What To Expect at Your 12 Week Scan
You will have visited your midwife for a booking in appointment at some point after you turned 9 week’s pregnant. It can be a long wait from finding out your happy news to actually seeing someone professional and still, after all that, you may come away feeling a little deflated and as if you are none the wiser.
In those early weeks, especially if you are experiencing very little in the form of pregnancy symptoms, it can almost feel like you’ve dreamed up the whole thing. While your midwife will take your blood pressure, bloods and ask you questions about your lifestyle it is too early for her to actually examine your tummy and give you any reassurance that there IS a baby in there. Because of this it’s often the 12 week scan that we finally get the physical confirmation that indeed a little baby is growing.
The 12 week scan, also known as the dating scan, is offered to us around the time that marks 12 weeks from the first day of our last period and is a very exciting time. A first glimpse of your baby is very precious so what can you expect from the experience?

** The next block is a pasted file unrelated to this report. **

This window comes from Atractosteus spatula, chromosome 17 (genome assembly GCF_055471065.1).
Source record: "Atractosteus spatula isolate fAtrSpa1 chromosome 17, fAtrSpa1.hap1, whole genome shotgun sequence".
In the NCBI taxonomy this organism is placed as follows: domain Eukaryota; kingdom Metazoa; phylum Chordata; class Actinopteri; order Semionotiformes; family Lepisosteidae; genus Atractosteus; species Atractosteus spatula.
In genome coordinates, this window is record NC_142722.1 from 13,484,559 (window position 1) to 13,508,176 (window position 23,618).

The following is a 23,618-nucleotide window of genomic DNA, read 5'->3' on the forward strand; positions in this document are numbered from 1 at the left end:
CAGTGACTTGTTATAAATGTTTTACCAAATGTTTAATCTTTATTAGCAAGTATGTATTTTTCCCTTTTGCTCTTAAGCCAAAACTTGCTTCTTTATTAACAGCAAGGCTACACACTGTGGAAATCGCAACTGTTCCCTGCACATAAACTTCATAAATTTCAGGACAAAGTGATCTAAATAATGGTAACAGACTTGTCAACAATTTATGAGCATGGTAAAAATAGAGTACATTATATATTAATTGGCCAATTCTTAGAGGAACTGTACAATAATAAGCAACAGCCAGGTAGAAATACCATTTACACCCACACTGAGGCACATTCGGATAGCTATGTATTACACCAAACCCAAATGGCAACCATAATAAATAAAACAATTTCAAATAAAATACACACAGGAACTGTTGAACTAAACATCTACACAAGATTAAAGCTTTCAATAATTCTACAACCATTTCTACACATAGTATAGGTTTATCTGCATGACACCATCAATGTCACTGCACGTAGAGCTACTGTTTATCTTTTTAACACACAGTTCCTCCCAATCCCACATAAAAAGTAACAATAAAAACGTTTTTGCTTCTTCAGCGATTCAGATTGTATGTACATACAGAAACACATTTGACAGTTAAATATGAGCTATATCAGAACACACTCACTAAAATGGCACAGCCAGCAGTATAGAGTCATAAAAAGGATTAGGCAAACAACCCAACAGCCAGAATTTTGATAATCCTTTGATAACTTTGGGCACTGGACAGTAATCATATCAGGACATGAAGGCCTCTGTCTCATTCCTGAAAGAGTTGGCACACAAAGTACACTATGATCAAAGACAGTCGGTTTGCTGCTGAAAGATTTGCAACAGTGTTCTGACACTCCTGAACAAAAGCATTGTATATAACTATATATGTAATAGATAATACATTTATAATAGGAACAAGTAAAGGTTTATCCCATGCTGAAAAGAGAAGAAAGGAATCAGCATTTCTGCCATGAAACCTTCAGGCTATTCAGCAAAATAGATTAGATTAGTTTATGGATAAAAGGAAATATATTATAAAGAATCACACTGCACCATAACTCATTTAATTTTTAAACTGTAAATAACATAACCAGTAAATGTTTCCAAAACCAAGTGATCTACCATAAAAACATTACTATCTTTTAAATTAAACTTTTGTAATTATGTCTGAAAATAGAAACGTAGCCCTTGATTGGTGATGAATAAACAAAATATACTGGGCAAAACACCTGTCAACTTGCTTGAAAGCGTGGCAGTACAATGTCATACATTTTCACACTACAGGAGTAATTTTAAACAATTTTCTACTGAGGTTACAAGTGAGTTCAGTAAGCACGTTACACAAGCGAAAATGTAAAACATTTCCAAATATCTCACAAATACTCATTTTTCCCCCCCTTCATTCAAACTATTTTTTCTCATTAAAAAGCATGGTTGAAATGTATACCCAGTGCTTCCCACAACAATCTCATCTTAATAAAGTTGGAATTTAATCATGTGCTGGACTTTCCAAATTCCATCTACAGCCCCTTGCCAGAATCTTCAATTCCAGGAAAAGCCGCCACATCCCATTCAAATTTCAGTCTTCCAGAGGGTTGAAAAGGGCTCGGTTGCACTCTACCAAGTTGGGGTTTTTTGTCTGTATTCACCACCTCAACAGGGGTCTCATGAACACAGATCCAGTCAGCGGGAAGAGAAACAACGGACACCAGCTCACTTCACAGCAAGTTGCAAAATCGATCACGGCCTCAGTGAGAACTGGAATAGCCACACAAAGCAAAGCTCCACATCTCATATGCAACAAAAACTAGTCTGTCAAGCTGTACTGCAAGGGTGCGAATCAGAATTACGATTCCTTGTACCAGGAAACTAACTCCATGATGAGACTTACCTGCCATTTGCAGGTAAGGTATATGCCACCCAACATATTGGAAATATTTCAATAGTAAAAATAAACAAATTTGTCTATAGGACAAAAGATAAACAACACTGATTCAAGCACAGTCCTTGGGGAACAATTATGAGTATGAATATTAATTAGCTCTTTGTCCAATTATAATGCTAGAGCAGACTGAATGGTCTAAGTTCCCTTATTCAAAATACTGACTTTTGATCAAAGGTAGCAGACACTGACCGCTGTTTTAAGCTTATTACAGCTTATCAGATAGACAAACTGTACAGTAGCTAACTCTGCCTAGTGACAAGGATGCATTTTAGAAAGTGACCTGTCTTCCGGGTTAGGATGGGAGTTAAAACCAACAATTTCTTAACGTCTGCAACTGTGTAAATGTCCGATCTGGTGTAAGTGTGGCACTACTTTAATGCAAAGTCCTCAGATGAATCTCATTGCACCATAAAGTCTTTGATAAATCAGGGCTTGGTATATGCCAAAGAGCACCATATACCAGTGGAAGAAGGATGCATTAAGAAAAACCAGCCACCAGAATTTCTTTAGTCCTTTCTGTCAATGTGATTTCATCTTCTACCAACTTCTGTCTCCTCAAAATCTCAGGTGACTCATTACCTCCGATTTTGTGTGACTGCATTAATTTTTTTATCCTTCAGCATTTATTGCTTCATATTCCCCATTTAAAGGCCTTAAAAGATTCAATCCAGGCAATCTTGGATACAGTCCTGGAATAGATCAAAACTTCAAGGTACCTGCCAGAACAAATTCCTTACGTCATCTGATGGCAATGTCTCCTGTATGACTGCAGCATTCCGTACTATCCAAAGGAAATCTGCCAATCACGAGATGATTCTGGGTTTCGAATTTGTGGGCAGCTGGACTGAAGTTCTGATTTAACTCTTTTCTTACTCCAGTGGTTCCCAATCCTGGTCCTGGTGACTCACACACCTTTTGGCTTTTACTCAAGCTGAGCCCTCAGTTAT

How to prepare?
· Drink a glass of water
If you drink water about an hour before the scan it will allow the sonographer to see the baby more easily as it pushes the uterus into a more visible position. It will also serve you well for the urine sample you will be asked to give after the scan – remember not to drink too much though or you may be hopping around the waiting room!
· Take something to entertain yourself
You will be given an appointment time of course but remember they may be running behind and putting a time on this is impossible. If you are one of the first appointments of the day you are more likely to be seen on time but otherwise we recommend taking a book or something else to keep you entertained as it may be a long wait.
· Take with you enough change for parking and pictures
You will need to pay (roughly £4) for your scan picture so take with you enough cash (often required in pound coins) so that you don’t miss out. There will also be hospital parking to pay for so being prepared with the right money is advisable.
Where will you go?
· Your appointment will likely be at your local hospital
You will be given an appointment at your local hospital to visit a sonographer and usually, visit with a consultant afterwards. So that you arrive on time it might be worth viewing a map of the hospital so that you go directly to the right department and can park in the closest area.
What will happen?
· A cold tummy
When you have your scan the sonographer will apply gel to your tummy which will allow her to rub the transducer hand held machine over your abdomen more easily. This is often cold to the skin and can make you feel a little uncomfortable but as soon as you see your baby on the screen this will soon be forgotten.
· A friend to hold your hand